Of course, seven months can be a long time in football, especially when the chance to become the second-most expensive player in the world after Neymar, who joined PSG from Barcelona for £199 million, comes along.
The challenge Klopp has is to ensure Coutinho plays like a £118 million player and not one who is disillusioned after seeing a move to one of the world’s top three clubs blocked.
Barcelona, even a Barca in something of a transition period, will surely remain serious challengers for domestic and European glory. Liverpool, in contrast, has won just one major honor — the 2012 League Cup — in the last 10 years, and its wait for a league title extends 27 years and counting.
For all his undoubted passing skill, the ability to produce moments of inspiration and clinical finishing, one quality Coutinho has not yet mastered is consistency. If the 9 of 10 displays outweigh the 5 of 10 performances, it is a narrow margin. He is nowhere near as consistent as Liverpool’s most recent icon, Steven Gerrard, was, while until the sands of time caught up with Andres Iniesta, recalling a below-par game by the Spanish maestro provided a severe test of the memory.
In the past, Coutinho has been forgiven for going AWOL in a match if he scored a sensational winner the following week. When he returns from injury and illness, Coutinho will be judged by different standards. Newspapers will send reporters to Liverpool matches for a Coutinho watch. Every pass, every tackle, every shot, in fact everything will face forensic scrutiny. Coverage is unlikely to be PC. There will be no hiding place, no accepted indulgences and to win over the Anfield crowd Coutinho must be at least 8 of 10.
At his best, Coutinho is sensational, but the hard-nose view is that £118 million was way in excess of the player’s real value, even in an inflated, mad market. FSG has backed itself into a corner by saying that “the club’s definitive stance is that no offers for Philippe will be considered and he will remain a member of Liverpool Football Club when the summer window closes.”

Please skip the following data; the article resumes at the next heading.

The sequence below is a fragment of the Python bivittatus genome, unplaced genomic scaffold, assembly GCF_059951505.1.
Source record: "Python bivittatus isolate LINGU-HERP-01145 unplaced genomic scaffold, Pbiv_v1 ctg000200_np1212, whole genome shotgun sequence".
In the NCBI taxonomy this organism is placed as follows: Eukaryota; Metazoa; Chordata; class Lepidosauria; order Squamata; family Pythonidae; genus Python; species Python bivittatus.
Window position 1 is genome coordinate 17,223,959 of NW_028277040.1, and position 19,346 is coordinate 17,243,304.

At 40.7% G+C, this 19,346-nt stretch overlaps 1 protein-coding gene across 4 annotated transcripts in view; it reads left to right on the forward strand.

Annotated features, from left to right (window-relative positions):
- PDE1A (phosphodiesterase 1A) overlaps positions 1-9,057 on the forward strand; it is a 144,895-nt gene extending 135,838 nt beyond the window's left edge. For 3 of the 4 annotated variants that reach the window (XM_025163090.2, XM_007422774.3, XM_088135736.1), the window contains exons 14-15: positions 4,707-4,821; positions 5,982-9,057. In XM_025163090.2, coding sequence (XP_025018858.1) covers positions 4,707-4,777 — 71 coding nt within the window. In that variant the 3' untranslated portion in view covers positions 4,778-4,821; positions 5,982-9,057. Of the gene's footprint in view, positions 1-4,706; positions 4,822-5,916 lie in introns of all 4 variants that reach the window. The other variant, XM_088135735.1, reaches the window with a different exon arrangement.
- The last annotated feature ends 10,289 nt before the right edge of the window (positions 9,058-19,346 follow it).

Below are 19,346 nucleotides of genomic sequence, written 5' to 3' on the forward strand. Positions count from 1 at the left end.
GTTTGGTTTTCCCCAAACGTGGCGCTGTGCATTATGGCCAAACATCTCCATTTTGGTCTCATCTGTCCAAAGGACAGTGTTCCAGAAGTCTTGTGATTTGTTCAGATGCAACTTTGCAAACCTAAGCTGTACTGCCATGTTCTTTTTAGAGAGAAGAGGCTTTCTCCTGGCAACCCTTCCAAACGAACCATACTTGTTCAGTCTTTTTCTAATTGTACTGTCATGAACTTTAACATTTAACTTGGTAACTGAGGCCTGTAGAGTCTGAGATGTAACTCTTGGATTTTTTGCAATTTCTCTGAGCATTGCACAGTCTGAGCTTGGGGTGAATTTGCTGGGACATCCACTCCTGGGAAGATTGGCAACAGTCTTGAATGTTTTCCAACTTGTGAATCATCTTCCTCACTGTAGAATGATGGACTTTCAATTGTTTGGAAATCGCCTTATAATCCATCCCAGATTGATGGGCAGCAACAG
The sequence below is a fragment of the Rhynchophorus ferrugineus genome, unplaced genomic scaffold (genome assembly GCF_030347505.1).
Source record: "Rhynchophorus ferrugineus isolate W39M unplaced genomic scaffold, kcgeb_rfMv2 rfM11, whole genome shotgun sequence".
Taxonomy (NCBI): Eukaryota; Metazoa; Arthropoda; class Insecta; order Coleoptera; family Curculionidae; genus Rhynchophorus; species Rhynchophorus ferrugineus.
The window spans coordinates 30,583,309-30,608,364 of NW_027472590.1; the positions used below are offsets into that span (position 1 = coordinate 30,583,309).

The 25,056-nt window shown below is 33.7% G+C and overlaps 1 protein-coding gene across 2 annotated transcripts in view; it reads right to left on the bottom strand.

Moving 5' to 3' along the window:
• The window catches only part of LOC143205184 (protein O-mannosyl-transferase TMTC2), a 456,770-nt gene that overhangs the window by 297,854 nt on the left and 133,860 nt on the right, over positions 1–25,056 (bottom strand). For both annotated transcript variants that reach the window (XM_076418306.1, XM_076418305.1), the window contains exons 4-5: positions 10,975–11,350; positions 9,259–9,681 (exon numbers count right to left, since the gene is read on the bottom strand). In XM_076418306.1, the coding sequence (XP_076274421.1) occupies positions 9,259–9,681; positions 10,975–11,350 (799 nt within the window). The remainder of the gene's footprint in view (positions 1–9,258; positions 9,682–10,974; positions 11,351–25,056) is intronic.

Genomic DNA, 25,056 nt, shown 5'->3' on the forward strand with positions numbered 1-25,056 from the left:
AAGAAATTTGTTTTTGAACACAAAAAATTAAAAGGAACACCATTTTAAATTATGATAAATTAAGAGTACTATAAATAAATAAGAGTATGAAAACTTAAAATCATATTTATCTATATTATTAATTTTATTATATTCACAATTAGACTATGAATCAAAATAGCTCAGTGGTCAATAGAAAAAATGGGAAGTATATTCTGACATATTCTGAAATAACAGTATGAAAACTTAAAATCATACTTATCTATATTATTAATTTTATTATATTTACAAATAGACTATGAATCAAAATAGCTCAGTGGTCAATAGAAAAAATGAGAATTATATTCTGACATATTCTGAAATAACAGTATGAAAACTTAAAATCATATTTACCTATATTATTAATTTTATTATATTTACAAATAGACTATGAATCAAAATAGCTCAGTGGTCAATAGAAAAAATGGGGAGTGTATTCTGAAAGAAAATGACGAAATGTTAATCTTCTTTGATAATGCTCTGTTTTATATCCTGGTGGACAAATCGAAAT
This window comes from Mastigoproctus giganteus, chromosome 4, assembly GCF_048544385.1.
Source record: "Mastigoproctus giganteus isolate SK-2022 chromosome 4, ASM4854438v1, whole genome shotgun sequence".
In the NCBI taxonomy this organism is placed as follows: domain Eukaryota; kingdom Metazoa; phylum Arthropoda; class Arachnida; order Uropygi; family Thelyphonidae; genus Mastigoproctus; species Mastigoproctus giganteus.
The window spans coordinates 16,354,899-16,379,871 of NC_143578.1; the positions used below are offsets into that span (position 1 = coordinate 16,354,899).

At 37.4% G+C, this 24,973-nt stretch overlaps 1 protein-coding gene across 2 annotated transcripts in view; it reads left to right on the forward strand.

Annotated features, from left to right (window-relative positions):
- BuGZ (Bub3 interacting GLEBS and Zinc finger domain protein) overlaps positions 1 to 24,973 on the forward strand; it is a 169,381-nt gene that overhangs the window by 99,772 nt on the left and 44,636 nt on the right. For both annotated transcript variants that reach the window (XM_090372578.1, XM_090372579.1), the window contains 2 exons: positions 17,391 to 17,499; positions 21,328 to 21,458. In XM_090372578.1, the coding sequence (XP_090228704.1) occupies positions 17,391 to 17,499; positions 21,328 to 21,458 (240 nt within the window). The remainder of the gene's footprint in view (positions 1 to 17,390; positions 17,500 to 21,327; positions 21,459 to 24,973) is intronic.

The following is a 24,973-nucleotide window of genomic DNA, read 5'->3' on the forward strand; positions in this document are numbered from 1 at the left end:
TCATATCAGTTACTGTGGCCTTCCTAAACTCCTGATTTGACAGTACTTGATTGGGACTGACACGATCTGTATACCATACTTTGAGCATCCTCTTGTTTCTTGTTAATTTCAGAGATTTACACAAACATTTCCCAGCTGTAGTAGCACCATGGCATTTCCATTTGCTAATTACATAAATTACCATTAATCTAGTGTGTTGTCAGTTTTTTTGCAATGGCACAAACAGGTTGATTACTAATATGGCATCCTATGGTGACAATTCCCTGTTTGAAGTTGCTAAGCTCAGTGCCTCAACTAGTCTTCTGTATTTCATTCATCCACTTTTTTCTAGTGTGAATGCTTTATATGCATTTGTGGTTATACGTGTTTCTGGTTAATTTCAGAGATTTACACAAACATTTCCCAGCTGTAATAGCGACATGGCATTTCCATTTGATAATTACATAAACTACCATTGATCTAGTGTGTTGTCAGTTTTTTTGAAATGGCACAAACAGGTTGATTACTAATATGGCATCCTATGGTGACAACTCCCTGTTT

It gives the American-based owners no way out even when what everyone else (probably even Klopp, too, privately at least) believes is an offer way above the player’s true value. Liverpool could survive without Coutinho because its attack has plenty of options. The Brazilian’s fee could have helped Klopp strengthen a defense that has already been exposed by Watford and Hoffenheim and is not good enough for the sterner tests to come.
When Coutinho, albeit reluctantly it seems whatever the sound bites, returns he will at least be able to play in the Champions League after Liverpool beat Hoffenheim 6-3 on aggregate. The football gods will, however, no doubt ensure Liverpool plays Barcelona at some stage, assuming they both qualify from the group stages.
Christopher Davies was a longtime Premier League correspondent for the London Daily Telegraph.